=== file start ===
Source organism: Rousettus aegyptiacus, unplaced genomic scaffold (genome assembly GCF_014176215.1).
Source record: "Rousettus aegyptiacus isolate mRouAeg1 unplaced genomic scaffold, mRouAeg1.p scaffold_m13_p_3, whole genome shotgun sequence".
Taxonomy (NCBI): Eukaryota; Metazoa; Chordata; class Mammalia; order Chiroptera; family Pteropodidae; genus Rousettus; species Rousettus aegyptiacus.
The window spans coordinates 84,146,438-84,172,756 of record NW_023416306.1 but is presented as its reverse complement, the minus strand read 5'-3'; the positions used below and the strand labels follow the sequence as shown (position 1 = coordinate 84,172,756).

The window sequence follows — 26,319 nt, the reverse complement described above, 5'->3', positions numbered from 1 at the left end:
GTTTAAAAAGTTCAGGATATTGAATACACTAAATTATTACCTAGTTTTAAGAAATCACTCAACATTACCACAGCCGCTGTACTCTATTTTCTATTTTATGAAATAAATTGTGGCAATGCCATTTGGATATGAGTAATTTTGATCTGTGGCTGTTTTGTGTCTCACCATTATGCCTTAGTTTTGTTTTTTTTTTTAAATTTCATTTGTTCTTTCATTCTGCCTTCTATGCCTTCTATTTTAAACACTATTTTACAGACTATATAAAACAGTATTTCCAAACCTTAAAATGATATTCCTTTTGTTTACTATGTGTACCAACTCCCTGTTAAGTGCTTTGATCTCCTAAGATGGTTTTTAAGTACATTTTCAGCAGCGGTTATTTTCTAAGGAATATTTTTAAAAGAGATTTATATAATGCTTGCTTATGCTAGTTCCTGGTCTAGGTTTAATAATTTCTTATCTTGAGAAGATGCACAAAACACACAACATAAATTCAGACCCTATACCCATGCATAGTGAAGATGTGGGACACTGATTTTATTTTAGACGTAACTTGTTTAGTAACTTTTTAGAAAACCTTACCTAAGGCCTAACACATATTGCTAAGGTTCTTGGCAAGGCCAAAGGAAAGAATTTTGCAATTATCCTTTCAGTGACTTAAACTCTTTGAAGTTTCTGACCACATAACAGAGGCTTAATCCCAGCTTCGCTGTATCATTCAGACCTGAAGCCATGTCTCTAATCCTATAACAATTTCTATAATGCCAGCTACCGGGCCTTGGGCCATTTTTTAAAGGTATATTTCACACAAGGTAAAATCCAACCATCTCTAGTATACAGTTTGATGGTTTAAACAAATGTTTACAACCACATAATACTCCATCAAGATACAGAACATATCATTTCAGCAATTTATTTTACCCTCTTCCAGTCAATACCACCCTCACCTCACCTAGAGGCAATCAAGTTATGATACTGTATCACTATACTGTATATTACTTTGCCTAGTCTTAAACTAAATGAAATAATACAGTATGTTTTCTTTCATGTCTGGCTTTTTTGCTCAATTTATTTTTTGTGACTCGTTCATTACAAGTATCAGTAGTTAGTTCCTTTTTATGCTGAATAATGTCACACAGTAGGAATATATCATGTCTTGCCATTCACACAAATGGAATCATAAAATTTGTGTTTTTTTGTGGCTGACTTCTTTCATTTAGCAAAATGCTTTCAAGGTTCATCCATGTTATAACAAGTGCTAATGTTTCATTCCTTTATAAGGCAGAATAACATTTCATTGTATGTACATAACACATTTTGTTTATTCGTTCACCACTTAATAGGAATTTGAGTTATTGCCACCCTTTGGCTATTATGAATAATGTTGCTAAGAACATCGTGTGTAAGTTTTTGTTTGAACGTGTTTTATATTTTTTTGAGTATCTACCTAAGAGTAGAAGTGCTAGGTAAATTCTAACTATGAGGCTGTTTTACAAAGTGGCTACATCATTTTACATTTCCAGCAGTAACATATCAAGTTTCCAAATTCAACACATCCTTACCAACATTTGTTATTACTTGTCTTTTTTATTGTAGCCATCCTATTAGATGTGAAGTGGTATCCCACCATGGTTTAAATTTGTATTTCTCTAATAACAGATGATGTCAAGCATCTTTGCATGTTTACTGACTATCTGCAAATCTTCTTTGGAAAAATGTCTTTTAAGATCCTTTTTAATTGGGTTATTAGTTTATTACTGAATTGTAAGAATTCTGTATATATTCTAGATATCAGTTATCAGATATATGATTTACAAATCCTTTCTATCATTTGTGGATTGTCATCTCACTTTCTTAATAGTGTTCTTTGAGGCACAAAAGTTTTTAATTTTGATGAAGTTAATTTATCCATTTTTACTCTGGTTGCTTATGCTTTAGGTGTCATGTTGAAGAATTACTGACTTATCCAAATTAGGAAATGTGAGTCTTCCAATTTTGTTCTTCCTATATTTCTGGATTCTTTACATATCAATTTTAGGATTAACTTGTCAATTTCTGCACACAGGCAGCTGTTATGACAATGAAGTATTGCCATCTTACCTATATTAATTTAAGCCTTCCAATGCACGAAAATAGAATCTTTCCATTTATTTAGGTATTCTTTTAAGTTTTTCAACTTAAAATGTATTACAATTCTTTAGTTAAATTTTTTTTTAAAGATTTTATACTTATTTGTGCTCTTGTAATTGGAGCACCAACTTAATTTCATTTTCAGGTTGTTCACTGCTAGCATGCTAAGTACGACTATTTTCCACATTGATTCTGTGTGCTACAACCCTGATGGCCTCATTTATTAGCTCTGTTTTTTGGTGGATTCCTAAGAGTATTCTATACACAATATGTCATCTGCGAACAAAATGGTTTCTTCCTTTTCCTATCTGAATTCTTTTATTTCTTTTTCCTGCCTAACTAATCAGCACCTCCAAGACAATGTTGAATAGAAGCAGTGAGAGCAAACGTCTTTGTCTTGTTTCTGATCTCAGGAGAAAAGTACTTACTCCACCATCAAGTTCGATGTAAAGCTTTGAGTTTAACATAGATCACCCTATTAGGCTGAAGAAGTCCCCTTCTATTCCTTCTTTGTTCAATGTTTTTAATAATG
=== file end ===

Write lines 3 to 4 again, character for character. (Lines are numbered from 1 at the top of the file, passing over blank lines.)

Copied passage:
Taxonomy (NCBI): Eukaryota; Metazoa; Chordata; class Mammalia; order Chiroptera; family Pteropodidae; genus Rousettus; species Rousettus aegyptiacus.
The window spans coordinates 84,146,438-84,172,756 of record NW_023416306.1 but is presented as its reverse complement, the minus strand read 5'-3'; the positions used below and the strand labels follow the sequence as shown (position 1 = coordinate 84,172,756).